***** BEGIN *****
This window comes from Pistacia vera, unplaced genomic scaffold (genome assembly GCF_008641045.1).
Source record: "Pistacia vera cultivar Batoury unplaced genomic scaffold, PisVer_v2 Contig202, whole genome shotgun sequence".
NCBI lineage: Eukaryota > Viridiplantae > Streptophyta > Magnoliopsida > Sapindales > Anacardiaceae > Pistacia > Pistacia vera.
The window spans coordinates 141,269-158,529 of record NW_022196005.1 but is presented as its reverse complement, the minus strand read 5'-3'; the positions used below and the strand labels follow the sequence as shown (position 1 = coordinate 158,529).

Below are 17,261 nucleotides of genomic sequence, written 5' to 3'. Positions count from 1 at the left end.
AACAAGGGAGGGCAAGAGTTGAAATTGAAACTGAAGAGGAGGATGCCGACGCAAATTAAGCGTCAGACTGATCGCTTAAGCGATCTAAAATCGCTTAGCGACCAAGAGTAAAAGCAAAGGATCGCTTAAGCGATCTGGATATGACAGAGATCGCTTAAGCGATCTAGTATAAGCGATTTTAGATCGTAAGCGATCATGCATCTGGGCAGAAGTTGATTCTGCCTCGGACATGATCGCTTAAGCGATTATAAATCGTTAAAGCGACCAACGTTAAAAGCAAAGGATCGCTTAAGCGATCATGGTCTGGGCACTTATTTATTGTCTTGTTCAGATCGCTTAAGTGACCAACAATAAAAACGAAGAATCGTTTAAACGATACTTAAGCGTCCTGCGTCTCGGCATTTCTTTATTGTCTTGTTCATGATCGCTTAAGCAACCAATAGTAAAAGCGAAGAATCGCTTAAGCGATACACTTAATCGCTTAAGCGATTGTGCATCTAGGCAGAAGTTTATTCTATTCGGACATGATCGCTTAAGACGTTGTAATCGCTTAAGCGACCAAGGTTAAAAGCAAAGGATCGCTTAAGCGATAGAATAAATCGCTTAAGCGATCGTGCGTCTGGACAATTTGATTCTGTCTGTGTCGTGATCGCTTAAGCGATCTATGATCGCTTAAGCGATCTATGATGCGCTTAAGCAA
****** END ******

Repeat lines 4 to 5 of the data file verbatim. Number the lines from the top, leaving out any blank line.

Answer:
The window spans coordinates 141,269-158,529 of record NW_022196005.1 but is presented as its reverse complement, the minus strand read 5'-3'; the positions used below and the strand labels follow the sequence as shown (position 1 = coordinate 158,529).

Below are 17,261 nucleotides of genomic sequence, written 5' to 3'. Positions count from 1 at the left end.